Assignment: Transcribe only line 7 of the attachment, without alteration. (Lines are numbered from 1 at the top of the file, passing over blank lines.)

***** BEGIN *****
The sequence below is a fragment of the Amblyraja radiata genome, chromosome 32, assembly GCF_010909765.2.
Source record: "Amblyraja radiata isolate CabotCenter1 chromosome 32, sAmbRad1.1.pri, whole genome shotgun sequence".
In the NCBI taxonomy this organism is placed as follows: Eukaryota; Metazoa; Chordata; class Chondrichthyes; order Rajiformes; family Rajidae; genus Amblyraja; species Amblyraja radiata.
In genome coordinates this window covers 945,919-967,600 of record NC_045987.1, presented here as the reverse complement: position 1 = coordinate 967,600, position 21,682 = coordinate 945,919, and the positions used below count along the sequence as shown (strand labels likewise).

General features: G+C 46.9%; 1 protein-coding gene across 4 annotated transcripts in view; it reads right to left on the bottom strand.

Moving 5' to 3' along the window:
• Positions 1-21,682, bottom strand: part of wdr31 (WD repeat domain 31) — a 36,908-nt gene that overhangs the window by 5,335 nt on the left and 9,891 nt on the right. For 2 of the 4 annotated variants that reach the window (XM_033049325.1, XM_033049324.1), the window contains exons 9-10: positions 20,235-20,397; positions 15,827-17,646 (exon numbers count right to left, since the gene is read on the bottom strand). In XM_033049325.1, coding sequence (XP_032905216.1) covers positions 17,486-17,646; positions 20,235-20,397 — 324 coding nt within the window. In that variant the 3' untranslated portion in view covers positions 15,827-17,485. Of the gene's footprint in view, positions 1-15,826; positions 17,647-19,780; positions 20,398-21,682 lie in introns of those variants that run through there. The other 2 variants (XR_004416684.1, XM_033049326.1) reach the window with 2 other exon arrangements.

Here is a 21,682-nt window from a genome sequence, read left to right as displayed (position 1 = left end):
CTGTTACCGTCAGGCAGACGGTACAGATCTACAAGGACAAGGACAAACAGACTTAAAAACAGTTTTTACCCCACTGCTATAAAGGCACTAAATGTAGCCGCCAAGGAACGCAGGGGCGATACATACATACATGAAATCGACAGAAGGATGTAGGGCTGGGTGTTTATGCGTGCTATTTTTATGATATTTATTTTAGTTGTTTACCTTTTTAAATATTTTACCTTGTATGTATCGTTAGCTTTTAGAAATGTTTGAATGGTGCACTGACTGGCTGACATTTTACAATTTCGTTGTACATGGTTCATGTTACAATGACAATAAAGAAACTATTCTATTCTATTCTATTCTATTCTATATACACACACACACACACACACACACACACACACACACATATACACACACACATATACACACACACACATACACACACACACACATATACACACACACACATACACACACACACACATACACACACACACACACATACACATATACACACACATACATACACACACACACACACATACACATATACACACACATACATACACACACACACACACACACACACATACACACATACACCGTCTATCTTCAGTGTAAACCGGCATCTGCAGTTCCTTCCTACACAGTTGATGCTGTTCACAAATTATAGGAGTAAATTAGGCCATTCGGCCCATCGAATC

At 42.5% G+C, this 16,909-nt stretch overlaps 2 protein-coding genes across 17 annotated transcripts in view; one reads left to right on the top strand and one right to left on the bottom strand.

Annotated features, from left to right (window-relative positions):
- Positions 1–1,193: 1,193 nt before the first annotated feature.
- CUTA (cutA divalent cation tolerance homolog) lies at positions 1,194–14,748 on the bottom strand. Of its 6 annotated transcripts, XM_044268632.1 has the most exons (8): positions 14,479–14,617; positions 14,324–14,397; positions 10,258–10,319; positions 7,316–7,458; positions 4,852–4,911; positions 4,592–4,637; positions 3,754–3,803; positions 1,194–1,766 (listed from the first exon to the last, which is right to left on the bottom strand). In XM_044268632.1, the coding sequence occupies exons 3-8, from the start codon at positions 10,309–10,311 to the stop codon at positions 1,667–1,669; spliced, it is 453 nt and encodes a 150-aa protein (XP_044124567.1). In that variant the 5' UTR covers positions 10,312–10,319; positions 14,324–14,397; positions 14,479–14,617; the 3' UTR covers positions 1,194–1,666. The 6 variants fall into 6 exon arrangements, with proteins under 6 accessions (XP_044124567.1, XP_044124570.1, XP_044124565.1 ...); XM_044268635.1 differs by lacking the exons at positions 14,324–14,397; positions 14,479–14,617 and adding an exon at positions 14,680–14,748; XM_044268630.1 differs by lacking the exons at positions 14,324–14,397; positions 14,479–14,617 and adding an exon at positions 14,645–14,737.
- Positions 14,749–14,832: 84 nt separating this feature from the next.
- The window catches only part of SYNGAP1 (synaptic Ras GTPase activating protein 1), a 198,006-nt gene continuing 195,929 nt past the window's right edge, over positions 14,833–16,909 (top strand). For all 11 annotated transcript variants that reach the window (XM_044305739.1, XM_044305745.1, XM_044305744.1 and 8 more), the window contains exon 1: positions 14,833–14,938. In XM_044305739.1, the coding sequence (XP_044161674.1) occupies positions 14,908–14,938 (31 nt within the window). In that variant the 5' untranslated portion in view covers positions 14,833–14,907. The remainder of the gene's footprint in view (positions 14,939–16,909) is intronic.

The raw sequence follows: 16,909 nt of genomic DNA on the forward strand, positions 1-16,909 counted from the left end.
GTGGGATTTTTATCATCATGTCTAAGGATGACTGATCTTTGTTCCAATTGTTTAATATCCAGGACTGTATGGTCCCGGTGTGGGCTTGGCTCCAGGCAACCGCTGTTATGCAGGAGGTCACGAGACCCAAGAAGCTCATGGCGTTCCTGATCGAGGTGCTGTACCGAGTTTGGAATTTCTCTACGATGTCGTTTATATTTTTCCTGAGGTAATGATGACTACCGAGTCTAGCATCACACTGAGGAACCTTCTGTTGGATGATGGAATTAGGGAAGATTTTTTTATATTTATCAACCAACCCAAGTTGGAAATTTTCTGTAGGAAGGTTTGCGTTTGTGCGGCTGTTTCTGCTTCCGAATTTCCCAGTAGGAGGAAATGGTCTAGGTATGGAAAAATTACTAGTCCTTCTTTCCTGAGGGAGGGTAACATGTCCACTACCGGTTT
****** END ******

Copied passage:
• Positions 1-21,682, bottom strand: part of wdr31 (WD repeat domain 31) — a 36,908-nt gene that overhangs the window by 5,335 nt on the left and 9,891 nt on the right. For 2 of the 4 annotated variants that reach the window (XM_033049325.1, XM_033049324.1), the window contains exons 9-10: positions 20,235-20,397; positions 15,827-17,646 (exon numbers count right to left, since the gene is read on the bottom strand). In XM_033049325.1, coding sequence (XP_032905216.1) covers positions 17,486-17,646; positions 20,235-20,397 — 324 coding nt within the window. In that variant the 3' untranslated portion in view covers positions 15,827-17,485. Of the gene's footprint in view, positions 1-15,826; positions 17,647-19,780; positions 20,398-21,682 lie in introns of those variants that run through there. The other 2 variants (XR_004416684.1, XM_033049326.1) reach the window with 2 other exon arrangements.